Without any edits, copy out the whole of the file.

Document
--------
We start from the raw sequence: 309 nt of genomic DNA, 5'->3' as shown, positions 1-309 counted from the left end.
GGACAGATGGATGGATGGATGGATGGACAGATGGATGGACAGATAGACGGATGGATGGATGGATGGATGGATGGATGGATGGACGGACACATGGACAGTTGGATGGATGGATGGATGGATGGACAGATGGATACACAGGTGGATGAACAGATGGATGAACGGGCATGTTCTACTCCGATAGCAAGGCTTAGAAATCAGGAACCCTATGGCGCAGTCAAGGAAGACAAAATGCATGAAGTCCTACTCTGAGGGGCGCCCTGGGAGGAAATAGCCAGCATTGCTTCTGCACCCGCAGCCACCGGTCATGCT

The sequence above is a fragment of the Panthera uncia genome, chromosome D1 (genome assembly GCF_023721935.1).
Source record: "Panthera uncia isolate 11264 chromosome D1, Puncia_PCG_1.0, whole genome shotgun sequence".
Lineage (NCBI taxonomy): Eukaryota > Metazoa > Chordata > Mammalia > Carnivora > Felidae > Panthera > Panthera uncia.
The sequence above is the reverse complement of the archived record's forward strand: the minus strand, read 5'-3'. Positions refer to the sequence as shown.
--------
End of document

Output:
We start from the raw sequence: 309 nt of genomic DNA, 5'->3' as shown, positions 1-309 counted from the left end.
GGACAGATGGATGGATGGATGGATGGACAGATGGATGGACAGATAGACGGATGGATGGATGGATGGATGGATGGATGGATGGACGGACACATGGACAGTTGGATGGATGGATGGATGGATGGACAGATGGATACACAGGTGGATGAACAGATGGATGAACGGGCATGTTCTACTCCGATAGCAAGGCTTAGAAATCAGGAACCCTATGGCGCAGTCAAGGAAGACAAAATGCATGAAGTCCTACTCTGAGGGGCGCCCTGGGAGGAAATAGCCAGCATTGCTTCTGCACCCGCAGCCACCGGTCATGCT

The sequence above is a fragment of the Panthera uncia genome, chromosome D1 (genome assembly GCF_023721935.1).
Source record: "Panthera uncia isolate 11264 chromosome D1, Puncia_PCG_1.0, whole genome shotgun sequence".
Lineage (NCBI taxonomy): Eukaryota > Metazoa > Chordata > Mammalia > Carnivora > Felidae > Panthera > Panthera uncia.
The sequence above is the reverse complement of the archived record's forward strand: the minus strand, read 5'-3'. Positions refer to the sequence as shown.